Re: 1963 and newer (maybe 1981) Cadillac timing chain replacements
« Reply #7 on: February 27, 2018, 09:07:45 PM »
"I would like to know why Cadillac engineers thought it would be a good idea to have a steel chain mesh with a nylon covered gear.  How much engine noise did this combination really abate?  A steel cam gear would have been less expensive, and perhaps more durable."


Because it was measurably (who knows how much) quieter.
The Nylon was supposed to need les lubrication. Besides the nylon is typically good for 150-200,000 miles if used continuously. That was considered an automotive lifetime.
Greg Surfas
« Last Edit: February 27, 2018, 09:16:25 PM by "Cadillac Kid" Greg Surfas 15364 »
Cadillac Kid-Greg Surfas
Director Modified Chapter CLC
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66 Coupe deVille (now gone to the UK)
72 Eldo Cpe  (now cruising the sands in Quatar)
73 Coupe deVille
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514 inch motor now in '73-

Offline cadillactim

  • Cadillac Tim
  • Posts: 800
Re: 1963 and newer (maybe 1981) Cadillac timing chain replacements
« Reply #8 on: February 28, 2018, 09:39:48 AM »
Just to add to Jason's tip on removing the front covers. I only remove one bottom stud the way Jason said. Then you can slightly  turn the cover and lift it off of the oil pan. This trick works on 63-67 models.

Tim
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Offline cadillacmike68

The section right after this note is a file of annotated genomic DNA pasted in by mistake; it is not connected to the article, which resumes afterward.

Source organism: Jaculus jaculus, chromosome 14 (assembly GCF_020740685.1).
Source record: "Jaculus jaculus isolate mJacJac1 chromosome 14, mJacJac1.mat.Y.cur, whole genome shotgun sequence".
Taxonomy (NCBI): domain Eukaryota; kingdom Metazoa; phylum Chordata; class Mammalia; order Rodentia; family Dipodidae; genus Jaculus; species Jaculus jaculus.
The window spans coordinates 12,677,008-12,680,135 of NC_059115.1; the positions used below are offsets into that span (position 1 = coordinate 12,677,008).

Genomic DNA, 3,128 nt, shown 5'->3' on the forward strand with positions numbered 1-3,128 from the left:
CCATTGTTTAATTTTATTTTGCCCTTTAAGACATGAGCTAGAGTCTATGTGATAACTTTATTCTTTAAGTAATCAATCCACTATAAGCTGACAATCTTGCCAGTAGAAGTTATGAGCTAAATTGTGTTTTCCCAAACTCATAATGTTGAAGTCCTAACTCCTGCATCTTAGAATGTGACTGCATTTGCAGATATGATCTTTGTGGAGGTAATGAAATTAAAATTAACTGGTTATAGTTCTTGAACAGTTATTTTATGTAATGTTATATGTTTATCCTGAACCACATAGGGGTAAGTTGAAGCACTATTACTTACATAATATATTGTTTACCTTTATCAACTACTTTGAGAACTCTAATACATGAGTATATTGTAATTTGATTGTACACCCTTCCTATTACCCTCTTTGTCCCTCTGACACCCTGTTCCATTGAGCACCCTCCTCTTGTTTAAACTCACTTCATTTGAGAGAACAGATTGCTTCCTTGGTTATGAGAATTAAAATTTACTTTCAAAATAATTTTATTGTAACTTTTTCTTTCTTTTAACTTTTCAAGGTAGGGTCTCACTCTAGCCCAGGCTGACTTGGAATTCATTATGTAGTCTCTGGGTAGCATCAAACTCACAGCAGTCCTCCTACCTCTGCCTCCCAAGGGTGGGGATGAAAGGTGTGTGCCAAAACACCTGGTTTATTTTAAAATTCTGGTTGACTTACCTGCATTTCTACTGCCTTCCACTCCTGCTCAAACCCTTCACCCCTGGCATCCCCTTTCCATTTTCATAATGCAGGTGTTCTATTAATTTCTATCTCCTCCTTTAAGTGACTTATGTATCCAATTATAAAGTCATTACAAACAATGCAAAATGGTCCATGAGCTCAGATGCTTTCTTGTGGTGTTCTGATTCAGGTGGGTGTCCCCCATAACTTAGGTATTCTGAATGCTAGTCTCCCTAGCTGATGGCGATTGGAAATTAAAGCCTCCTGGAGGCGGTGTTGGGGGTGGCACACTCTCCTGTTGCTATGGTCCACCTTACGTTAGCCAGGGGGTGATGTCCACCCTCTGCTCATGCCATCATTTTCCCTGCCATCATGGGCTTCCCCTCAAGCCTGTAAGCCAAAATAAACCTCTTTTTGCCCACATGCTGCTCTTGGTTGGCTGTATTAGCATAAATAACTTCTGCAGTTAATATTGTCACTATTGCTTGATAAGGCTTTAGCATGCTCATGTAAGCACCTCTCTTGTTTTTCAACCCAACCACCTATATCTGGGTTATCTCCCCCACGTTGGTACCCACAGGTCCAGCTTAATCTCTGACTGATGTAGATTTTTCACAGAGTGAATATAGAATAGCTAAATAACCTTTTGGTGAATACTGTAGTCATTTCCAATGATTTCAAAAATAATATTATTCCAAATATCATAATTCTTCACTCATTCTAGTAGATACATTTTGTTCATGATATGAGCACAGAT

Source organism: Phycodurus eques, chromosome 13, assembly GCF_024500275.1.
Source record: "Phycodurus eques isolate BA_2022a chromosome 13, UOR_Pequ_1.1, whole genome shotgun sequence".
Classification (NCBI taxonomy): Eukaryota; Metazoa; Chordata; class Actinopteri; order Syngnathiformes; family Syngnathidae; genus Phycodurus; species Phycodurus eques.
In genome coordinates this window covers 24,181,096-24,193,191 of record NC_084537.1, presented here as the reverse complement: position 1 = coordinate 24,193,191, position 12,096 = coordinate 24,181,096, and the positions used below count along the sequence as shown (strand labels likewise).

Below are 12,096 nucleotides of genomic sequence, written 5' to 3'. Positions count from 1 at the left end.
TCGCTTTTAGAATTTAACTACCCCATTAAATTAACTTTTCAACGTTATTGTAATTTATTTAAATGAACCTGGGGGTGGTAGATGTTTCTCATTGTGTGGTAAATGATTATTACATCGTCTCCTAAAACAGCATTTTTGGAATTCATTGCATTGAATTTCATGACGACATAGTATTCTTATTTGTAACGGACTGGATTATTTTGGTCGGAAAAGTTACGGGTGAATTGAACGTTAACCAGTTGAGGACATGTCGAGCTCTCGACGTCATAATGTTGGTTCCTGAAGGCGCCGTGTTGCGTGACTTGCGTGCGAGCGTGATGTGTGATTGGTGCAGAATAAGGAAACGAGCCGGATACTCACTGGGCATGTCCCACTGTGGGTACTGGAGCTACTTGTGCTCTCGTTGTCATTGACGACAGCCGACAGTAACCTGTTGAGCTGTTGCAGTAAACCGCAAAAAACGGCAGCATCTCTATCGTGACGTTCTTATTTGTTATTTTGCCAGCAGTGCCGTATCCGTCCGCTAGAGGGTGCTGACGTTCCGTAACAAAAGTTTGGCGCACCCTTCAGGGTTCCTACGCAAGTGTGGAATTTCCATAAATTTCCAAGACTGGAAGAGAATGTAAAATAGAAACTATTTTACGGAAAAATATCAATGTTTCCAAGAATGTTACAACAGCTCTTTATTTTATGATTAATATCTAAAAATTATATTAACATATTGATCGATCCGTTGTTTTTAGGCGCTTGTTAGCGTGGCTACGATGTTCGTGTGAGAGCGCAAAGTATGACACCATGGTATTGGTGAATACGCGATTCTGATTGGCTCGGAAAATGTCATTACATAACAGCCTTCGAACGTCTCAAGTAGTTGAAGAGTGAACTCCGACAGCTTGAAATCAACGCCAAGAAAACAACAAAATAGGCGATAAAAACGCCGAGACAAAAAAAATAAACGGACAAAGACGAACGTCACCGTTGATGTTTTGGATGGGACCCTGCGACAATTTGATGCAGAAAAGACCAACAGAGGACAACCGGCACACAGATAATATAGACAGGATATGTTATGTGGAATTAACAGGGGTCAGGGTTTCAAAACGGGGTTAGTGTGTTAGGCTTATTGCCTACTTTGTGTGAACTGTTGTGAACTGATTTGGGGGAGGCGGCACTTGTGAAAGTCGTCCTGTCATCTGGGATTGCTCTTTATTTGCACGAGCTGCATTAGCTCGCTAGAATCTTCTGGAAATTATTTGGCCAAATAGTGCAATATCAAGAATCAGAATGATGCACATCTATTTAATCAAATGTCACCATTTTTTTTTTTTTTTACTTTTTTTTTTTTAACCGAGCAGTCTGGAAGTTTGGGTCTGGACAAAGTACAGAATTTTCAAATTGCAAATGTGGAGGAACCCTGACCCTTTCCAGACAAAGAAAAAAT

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Re: 1963 and newer (maybe 1981) Cadillac timing chain replacements
« Reply #9 on: February 28, 2018, 11:46:38 PM »
Replacement timing gear sets seem to be all metal - no more nylon capped gears.
Regards,
"Cadillac" Mike

Offline TJ Hopland

  • Posts: 10193
Re: 1963 and newer (maybe 1981) Cadillac timing chain replacements
« Reply #10 on: March 01, 2018, 12:05:08 AM »
I suspect if you wanted a plastic set you would have had to get one from a dealer.  I doubt aftermarket ever made em out of plastic so once GM discontinued the part that was it.

I'm surprised to hear they did that back all the way to 62/63.   You would not think they would have trusted the plastics back then for that type of load and environment.  I suppose it could have been WW2 tech that had been 'proven' by 63?
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Offline Jason Edge

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Re: 1963 and newer (maybe 1981) Cadillac timing chain replacements
« Reply #11 on: March 01, 2018, 10:42:38 AM »
Just to add to Jason's tip on removing the front covers. I only remove one bottom stud the way Jason said. Then you can slightly  turn the cover and lift it off of the oil pan. This trick works on 63-67 models.